Although investing in hydrogen may offer great opportunities, it should be approached with caution as an investment. First of all, the question is whether hydrogen can play an important role in the energy transition and, if so, what exactly that role is. For example, can it compete as a fuel against competitors such as electric cars? In addition, it must also be taken into account that other technological developments could quickly eliminate the need to use hydrogen. In the fuel cell producer sector there is also fierce competition, also with other non-listed fuel cell producers.
With technology under development, it is therefore very difficult to say where it is going. The optimism surrounding hydrogen can therefore be premature. It seems interesting technology to keep an eye on and perhaps take a small gamble as an investor, but also one with potentially many risks, always be sure to check out all the brokers online in Colombia at C-TradeAlert.CO
Risk on equity issues
By the way, don’t look at the low price per share, especially with the new companies that do something with hydrogen. Some of these companies are pennystocks (cheaper than €1 per share) and therefore seem cheap, but a number of things are not reflected in the price chart. For example, a company may already have made several share issues. This means that a company issues new shares in order to attract new capital. Because more shares then come onto the market, the price of the current shares becomes worth less, which is why such a share can quickly become a penny stock.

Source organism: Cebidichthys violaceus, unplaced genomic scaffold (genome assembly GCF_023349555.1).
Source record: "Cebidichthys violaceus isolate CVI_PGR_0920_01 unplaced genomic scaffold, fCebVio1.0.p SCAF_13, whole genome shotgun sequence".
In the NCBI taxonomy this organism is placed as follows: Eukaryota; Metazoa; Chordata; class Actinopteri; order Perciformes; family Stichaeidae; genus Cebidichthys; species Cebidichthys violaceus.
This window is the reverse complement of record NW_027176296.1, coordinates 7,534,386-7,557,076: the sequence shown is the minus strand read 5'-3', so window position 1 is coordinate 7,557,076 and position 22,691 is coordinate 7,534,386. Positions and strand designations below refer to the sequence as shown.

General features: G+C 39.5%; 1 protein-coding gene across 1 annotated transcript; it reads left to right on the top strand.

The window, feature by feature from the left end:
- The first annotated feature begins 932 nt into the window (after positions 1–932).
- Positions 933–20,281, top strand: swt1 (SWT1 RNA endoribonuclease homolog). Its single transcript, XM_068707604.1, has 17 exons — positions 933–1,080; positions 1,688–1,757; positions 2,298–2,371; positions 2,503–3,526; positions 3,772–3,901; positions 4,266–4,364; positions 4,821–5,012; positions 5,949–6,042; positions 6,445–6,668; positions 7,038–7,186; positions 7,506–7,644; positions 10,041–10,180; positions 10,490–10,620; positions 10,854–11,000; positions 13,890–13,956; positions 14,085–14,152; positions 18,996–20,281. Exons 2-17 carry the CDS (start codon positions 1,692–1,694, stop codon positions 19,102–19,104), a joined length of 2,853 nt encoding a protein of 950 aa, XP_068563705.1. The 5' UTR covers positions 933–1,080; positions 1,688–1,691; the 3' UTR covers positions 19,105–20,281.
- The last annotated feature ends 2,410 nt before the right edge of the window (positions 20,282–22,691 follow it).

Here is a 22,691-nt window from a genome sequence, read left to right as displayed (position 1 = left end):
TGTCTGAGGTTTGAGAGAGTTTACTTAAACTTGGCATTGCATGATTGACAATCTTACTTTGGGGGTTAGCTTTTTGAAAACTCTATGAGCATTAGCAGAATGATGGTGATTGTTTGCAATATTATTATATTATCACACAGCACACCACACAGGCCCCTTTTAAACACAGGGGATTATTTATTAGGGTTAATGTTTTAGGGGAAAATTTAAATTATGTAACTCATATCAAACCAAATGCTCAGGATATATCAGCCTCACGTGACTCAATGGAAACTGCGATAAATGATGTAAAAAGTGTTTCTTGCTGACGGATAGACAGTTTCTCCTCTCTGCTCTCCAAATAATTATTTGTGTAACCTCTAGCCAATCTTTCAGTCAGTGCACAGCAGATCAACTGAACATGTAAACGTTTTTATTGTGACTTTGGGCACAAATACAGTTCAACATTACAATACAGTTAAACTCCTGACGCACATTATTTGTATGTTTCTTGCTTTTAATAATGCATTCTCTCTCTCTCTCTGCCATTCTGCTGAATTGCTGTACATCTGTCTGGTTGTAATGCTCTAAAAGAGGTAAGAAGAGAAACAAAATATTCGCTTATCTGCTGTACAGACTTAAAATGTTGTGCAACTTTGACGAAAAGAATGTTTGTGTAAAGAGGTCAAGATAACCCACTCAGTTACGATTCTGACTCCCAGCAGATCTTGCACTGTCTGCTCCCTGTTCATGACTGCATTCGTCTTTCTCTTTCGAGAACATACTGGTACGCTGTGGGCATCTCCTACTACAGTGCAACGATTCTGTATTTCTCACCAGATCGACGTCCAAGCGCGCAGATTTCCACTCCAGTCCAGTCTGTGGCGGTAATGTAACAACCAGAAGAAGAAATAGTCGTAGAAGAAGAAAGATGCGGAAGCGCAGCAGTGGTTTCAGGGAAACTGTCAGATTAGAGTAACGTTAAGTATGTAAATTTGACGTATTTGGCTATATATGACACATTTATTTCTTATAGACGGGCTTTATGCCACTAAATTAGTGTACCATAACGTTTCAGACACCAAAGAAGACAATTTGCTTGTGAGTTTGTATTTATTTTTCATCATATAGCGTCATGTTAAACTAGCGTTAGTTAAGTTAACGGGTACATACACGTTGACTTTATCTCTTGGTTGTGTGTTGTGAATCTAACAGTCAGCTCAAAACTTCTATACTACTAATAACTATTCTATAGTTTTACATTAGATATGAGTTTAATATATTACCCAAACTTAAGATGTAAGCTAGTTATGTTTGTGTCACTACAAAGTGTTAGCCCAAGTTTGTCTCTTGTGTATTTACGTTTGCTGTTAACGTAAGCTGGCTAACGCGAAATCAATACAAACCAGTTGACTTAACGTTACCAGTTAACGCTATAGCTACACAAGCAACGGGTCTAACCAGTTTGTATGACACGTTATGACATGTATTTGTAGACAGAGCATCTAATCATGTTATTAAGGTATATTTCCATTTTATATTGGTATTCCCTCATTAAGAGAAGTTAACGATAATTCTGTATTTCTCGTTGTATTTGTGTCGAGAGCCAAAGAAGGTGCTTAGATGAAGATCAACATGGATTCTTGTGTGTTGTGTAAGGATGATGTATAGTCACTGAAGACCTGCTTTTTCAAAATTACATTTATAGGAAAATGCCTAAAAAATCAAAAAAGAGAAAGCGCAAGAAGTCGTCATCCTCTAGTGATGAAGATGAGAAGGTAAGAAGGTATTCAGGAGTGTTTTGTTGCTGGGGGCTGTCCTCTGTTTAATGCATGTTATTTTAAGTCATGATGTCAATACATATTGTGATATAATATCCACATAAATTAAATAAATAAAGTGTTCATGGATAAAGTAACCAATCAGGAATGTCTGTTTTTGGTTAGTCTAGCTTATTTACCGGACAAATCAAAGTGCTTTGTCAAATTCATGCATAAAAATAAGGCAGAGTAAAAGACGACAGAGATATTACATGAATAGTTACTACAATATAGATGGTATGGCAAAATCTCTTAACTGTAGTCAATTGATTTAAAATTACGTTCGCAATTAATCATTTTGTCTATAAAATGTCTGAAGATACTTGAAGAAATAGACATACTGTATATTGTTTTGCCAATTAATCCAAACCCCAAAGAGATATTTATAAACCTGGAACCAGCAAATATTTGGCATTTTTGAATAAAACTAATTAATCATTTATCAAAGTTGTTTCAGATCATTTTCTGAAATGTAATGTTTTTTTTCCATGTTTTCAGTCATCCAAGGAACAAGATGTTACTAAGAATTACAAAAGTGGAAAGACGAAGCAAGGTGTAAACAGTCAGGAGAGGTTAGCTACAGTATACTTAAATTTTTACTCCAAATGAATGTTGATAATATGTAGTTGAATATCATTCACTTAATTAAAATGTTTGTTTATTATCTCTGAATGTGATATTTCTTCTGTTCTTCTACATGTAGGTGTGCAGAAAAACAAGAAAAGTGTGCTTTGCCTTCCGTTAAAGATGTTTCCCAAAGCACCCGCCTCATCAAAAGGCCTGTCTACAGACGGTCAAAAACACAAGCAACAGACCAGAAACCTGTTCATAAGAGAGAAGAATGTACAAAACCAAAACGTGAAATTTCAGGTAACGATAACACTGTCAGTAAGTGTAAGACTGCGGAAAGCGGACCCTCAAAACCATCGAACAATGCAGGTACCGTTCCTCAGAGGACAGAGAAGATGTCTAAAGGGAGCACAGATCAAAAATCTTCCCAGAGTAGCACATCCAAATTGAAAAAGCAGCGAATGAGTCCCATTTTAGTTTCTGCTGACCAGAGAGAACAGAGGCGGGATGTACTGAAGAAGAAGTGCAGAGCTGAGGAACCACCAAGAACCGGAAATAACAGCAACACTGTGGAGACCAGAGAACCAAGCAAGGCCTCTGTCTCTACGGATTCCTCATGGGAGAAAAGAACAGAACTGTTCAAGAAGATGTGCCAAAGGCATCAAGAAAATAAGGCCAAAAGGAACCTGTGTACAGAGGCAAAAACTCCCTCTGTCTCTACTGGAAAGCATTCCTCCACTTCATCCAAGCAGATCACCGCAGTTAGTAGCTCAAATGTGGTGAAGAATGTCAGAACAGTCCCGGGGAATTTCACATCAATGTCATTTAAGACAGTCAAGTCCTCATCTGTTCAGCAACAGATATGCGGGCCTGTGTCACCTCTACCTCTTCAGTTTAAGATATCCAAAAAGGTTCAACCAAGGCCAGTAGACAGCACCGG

What is also not reflected in the price chart are share splits. This means that existing shares are merged into a new share. For example, if a company has 1 million shares on the stock exchange of €0.01 per share and decides to merge 10 shares into 1, then there will still be 100,000 shares on the stock exchange and the new price per share will be €0.10 per share.
- This will have no further effect on all outstanding shares, except that you will have fewer shares for a higher price. This is also something that has already been corrected in the price chart, so you will not see that the price suddenly goes from €0.01 to €0.10 because of this. An example of a combination of share issues with share splits is something that is clearly visible in the five-year price graph of Taronis Technologies or the five-year graph of Fuelcell.
- A combination of share issues and share splits is often something that companies do to raise more capital when they need money. A share issue first lowers the price, then at some point a share split is made which makes the price on paper look a little higher again, until new money is needed and a new issue follows.
- This is ideal for the company because they can continue their activities and only have to reward the shareholder when things are going well. For incumbent shareholders only less favorable because the shares you own become worth much less. So be cautious in this respect with companies that systematically make losses and depend on issues to continue doing business with this website.